Home > Lessons > Lessons > 2019 Lessons > Liberty - April 2019

Flatpicking Guitar Magazine Free Lesson

April 2019


Arranged by Mickey Abraham

download PDF | download mp3

Hello and Welcome once again to Flatpicking Magazine’s free lesson portion of our monthly newsletter. This month I offer a beginner version of the classic fiddle tune “Liberty.” “Liberty” was one of the first flatpicking tunes I ever learned roughly twenty years ago. I was working at Gordon’s String Music and Gordon showed me a simple rendition of the tune. I distinctly remember playing the tune for the first time with Gordon and Jane for a contra dance. I’m certain you will enjoy adding this classic melody to your list of favorite fiddle tunes.

Recently, one of my ten-year-old students played “Liberty” on her fiddle and for some reason it sounded more beautiful than ever. She had learned the tune from her parents who play bluegrass. What was so cool about her playing “Liberty” is that I played that tune at her parents wedding ceremony! I’ve been teaching “Liberty” a lot recently in my private lessons and it seemed like the perfect tune for this month’s newsletter lesson.

Although I claim this is a beginner version their are some tricky passages that will challenge your right hand. In the A section, for example, going between the string skipping quarter notes and the eighth note connectors might take some practice to get smooth. Next, in the B section you will encounter a full C chord shape played in the melody. I find it difficult to alternate pick the entire chord with the same flow as picking notes on one string. Even after many years of practice I still find passages like this to be a fun challenge. It’s also one of the more unique melodic moments of the tune. The melody spans more than an octave over this phrase. Can you think of any other tunes that jump this far of a span in 5 eighth notes (two beats)? Make sure to click on the included lesson mp3 to hear the chords and melody in action.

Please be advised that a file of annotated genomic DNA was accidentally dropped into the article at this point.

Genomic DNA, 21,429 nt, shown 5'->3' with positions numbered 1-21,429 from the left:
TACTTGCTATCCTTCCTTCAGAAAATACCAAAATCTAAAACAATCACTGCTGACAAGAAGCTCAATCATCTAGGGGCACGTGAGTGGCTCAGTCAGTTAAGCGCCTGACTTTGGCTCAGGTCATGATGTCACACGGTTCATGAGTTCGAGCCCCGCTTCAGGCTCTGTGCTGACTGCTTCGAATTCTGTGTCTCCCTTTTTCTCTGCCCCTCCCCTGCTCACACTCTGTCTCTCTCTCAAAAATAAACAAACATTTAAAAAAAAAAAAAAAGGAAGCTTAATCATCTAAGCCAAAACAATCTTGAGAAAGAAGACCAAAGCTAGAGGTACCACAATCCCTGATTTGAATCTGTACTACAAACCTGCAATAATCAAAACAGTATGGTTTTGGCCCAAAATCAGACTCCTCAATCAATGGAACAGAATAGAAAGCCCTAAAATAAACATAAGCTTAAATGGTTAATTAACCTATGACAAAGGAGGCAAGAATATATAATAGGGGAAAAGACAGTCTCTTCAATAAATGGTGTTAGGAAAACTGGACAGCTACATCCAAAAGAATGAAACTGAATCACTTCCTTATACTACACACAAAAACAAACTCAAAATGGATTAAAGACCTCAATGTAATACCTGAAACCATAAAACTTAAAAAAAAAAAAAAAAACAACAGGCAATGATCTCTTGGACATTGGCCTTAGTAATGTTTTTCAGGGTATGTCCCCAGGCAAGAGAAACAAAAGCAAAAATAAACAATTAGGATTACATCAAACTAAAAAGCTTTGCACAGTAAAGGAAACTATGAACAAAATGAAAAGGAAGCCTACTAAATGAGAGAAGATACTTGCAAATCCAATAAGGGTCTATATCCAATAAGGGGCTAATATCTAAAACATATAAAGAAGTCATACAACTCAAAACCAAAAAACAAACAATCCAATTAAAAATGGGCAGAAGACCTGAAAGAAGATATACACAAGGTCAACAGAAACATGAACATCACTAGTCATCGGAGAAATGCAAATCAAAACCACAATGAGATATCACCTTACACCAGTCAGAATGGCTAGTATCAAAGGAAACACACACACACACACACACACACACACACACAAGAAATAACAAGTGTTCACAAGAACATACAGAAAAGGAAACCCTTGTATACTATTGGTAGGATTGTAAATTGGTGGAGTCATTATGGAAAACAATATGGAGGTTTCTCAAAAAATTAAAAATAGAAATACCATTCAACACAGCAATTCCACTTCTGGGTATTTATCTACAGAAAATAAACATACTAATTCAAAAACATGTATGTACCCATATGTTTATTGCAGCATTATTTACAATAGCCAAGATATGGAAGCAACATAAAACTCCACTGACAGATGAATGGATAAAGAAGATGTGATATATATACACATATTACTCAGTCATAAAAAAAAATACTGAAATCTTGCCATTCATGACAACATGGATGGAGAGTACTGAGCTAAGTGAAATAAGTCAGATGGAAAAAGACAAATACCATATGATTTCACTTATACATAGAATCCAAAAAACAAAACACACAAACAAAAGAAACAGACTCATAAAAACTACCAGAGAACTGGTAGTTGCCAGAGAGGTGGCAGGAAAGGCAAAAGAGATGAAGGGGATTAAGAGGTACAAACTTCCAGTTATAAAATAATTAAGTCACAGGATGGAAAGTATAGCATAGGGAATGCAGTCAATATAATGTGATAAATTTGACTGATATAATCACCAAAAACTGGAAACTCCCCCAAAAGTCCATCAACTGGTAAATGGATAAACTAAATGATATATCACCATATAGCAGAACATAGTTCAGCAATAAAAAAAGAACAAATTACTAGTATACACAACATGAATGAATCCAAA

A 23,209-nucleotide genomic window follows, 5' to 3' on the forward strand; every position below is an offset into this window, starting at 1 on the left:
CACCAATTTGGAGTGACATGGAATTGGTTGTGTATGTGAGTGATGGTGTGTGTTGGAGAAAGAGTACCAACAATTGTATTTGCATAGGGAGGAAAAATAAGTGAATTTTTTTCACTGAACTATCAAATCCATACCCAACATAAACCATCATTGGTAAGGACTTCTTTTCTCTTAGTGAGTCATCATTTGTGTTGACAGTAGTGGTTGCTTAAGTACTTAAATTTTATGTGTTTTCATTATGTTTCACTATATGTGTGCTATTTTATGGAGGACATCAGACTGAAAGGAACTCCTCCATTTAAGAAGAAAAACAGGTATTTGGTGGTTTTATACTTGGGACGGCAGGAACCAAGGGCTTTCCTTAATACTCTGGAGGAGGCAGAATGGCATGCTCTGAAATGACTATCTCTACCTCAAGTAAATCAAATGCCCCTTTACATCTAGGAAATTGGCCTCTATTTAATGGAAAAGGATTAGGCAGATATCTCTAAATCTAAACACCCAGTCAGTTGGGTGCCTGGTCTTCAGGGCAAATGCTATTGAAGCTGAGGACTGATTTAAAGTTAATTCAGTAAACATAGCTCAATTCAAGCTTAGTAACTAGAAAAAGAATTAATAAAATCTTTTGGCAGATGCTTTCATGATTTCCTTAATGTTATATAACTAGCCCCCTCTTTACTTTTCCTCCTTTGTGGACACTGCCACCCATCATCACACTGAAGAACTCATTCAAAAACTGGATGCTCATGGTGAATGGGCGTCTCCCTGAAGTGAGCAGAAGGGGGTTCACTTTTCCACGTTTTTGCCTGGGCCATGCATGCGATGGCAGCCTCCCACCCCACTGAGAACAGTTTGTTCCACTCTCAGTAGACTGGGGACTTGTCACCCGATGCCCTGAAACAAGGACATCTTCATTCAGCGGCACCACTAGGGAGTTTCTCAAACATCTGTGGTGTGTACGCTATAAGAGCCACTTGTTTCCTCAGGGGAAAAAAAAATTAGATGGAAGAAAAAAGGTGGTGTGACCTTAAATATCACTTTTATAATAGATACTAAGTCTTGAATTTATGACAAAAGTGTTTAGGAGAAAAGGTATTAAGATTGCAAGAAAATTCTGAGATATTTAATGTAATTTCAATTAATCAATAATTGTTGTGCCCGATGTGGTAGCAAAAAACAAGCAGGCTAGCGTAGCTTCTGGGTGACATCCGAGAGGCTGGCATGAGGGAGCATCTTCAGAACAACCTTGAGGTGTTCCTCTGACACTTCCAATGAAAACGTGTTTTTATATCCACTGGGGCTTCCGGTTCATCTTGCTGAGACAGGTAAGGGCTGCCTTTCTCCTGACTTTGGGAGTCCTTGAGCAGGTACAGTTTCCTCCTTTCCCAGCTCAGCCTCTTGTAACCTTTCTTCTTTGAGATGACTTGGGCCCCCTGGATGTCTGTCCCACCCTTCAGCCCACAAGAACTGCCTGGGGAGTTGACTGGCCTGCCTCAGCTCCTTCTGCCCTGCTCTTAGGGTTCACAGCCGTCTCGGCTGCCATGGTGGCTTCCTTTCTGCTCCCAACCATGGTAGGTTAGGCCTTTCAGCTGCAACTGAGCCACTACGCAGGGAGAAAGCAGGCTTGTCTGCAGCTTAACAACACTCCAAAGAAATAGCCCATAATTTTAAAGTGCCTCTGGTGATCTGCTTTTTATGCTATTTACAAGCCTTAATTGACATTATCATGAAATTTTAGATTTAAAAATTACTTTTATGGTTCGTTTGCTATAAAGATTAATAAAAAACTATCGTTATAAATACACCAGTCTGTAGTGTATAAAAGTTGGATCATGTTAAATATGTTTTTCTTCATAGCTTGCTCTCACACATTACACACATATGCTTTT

I hope you enjoy working on this simple arrangement of “Liberty.” As always should you have any questions or comments on this lesson just drop me a line at michabraham@comcast.net